Medal of Honor Frontline, which was originally released this past summer for the PlayStation 2, is a first-person shooter that tries to re-create the feeling of actually being on the battlefield during World War II. The PlayStation 2 version of the game was hailed as a terrific accomplishment that succeeded in doing just that through the use of incredible graphics and sound. The Xbox version actually surpasses the PlayStation 2 release, featuring improved visuals, true Dolby Digital support, and a new multiplayer mode.
The game starts you out on the beaches of Normandy for the D-Day invasion, and the opening sequence has been designed to closely resemble to D-Day landing featured in the film Saving Private Ryan. You start out in a Higgins boat as it approaches the shore. You have the ability to look in all directions as you get closer to the shore and can see the armada of other Allied boats behind and alongside yours. Mortar rounds explode in the water all around you, sending huge plumes of water into the air. Eventually, one of the incoming mortar rounds finds its mark and destroys a nearby boat. Moments later, you find yourself in the water, trying to make your way up the beach as a hail of Nazi gunfire rains down on you and your fellow troops. This tension-filled sequence is your first introduction to the game, and it perfectly sets you up for the rest of Medal of Honor Frontline's intense, cinematic action.
You play through the game as Lieutenant James Patterson during the most pivotal point of World War II. As Patterson, you penetrate enemy lines in an attempt to destroy key targets, thereby keeping the troops on the front lines safe. The game features six main missions spread across a total of 20 different levels. Along the way, you'll have to take out a seemingly endless number of Nazi soldiers with a variety of weapons, including sniper rifles, pistols, submachine guns, grenades, and even a rocket launcher. All the weapons, uniforms, and story elements have been carefully crafted to deliver a highly authentic World War II game. New in the Xbox version is a four-player split-screen multiplayer mode. While it's a nice addition, no new maps were created specifically for the multiplayer component. Instead, the multiplayer maps are just chopped-up versions of the maps featured in the single-player campaign.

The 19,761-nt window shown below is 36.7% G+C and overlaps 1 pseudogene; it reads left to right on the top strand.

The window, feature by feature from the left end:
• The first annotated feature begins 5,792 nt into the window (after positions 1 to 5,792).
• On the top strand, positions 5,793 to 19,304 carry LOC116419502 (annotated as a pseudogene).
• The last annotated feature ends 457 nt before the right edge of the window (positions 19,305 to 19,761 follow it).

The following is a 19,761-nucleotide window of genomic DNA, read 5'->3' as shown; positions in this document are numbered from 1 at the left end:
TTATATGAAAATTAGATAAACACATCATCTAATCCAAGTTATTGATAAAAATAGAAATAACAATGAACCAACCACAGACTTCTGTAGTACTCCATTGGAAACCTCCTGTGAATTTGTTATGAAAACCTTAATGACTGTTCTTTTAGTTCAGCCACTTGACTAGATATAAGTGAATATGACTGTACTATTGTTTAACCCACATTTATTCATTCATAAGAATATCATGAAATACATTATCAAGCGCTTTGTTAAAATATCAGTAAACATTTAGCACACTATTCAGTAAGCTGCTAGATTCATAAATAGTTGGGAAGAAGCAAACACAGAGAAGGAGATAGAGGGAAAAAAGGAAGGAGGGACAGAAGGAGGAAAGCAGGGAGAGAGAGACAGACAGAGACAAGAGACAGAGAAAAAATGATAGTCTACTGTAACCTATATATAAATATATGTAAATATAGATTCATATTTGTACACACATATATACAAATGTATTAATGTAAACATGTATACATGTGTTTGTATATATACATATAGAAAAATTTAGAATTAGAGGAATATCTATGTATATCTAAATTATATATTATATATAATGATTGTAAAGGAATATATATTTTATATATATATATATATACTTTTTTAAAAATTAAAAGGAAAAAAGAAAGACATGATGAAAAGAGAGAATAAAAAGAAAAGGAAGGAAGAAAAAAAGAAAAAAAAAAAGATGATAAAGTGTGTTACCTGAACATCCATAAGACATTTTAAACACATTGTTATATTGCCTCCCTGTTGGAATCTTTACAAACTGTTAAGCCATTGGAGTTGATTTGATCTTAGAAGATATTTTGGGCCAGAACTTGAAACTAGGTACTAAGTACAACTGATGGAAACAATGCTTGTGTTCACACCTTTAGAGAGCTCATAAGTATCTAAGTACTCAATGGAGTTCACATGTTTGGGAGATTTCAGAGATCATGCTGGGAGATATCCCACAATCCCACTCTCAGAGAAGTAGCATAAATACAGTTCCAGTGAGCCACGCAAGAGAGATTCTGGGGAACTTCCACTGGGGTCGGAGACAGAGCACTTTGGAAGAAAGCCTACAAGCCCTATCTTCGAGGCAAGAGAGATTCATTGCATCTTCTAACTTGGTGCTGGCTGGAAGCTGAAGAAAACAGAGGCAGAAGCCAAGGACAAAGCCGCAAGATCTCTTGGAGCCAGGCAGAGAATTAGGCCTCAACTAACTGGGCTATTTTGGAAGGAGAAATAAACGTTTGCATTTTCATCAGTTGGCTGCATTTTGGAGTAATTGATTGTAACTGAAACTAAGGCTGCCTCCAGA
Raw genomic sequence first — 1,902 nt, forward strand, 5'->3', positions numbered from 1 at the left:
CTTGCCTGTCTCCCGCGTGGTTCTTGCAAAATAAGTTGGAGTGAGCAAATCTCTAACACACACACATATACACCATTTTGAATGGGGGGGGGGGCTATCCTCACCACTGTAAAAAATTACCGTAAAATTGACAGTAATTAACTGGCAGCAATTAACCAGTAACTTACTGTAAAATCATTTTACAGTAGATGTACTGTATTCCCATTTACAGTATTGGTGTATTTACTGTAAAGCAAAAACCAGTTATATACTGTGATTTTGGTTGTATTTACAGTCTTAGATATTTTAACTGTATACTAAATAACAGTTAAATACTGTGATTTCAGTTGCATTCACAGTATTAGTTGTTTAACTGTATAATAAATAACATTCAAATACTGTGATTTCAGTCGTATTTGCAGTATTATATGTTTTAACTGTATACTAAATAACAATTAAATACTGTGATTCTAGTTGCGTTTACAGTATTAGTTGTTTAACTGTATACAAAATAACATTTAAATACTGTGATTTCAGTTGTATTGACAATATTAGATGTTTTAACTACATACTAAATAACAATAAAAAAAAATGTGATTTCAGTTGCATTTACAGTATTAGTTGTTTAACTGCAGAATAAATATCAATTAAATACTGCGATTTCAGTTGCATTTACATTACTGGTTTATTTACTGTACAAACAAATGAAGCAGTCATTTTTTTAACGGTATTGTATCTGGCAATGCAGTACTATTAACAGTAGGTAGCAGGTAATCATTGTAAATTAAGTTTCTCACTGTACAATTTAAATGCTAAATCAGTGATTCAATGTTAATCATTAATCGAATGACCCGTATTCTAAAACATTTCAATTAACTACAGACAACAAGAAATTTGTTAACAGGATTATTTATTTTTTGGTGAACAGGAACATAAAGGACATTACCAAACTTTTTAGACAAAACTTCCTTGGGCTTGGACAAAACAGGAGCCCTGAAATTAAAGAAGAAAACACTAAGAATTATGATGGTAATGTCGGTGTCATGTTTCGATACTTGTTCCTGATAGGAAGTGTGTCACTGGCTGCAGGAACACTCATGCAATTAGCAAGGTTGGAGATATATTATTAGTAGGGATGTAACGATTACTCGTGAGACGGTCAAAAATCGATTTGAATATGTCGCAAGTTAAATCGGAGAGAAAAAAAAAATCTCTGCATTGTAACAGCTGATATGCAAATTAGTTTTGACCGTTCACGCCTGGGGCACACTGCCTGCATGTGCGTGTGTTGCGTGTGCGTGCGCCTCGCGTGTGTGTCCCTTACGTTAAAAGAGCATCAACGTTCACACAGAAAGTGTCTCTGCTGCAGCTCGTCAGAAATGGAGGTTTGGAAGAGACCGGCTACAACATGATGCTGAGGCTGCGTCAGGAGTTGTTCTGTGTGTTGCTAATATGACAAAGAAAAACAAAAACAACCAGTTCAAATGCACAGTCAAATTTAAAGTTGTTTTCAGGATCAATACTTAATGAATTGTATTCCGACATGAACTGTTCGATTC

The gameplay and controls in Medal of Honor Frontline are elegantly designed and offer players a choice of two default settings. One setting allows players to control the character's movement and aiming independent of one another using the analog sticks. The second offering is for players who aren't used to first-person shooter controls, and it allows them to move and aim with just one analog stick. The triggers allow you to zoom in with a weapon and fire, while the buttons on the face of the controller allow you to crouch, jump, reload, and change weapons. The controls are responsive, and they're set up intuitively so anyone can quickly jump into the game.
Visually, Medal of Honor Frontline is very impressive. The character models used for the troops are very detailed and look extremely realistic. The faces of your fellow troops and the enemy soldiers are very well done and come complete with facial animations and terrific lip synching, and these smaller details really go a long way toward making the characters seem incredibly real. The environments are also quite authentic in their look and feel, since a great amount of detail has been put in to make them look like war-torn cities. Craters, scorch marks, and rubble adorn the city environments, as well as realistic fire and smoke that are very convincing thanks to great lighting and particle effects.
In the audio department, Medal of Honor Frontline is simply amazing. The sound effects are extremely realistic. The different effects used for gunshots are outstanding, and the voice work for the characters you interact with is well done--it even matches up with the lips of the characters as they speak. The music included in the game is terrific blend of ambient and aggressive war-themed tracks that perfectly fit the situations you find yourself in and the World War II theme. All the audio in the game has been mixed to support Dolby Digital decoders, which means if you have a home theater set up, you'll actually hear the gunfire, explosions, and voices coming from different directions.
The only major negative in the game is its save feature. You can save only between levels, and most missions have so many objectives that they can take nearly an hour to complete. A quicksave feature would have made certain sections of the game quite a bit less frustrating, but the levels do contain some strategically placed health power-ups that make the missions more manageable. The game is about 12 hours in length, which is more than sufficient for a single-player first-person shooter.
In the end, Medal of Honor Frontline is a terrific game that will satisfy anyone who is looking for a first-person shooter. The game's level and mission design are extremely well done and provide an ample amount of different activities, keeping the gameplay fresh from start to finish. The game's graphics, audio, and overall presentation are almost flawless in every aspect, which makes it one of those games that you'll want to pull out and show off to people. So if you're a World War II buff who's into first-person shooters, Medal of Honor Frontline is as good as it gets.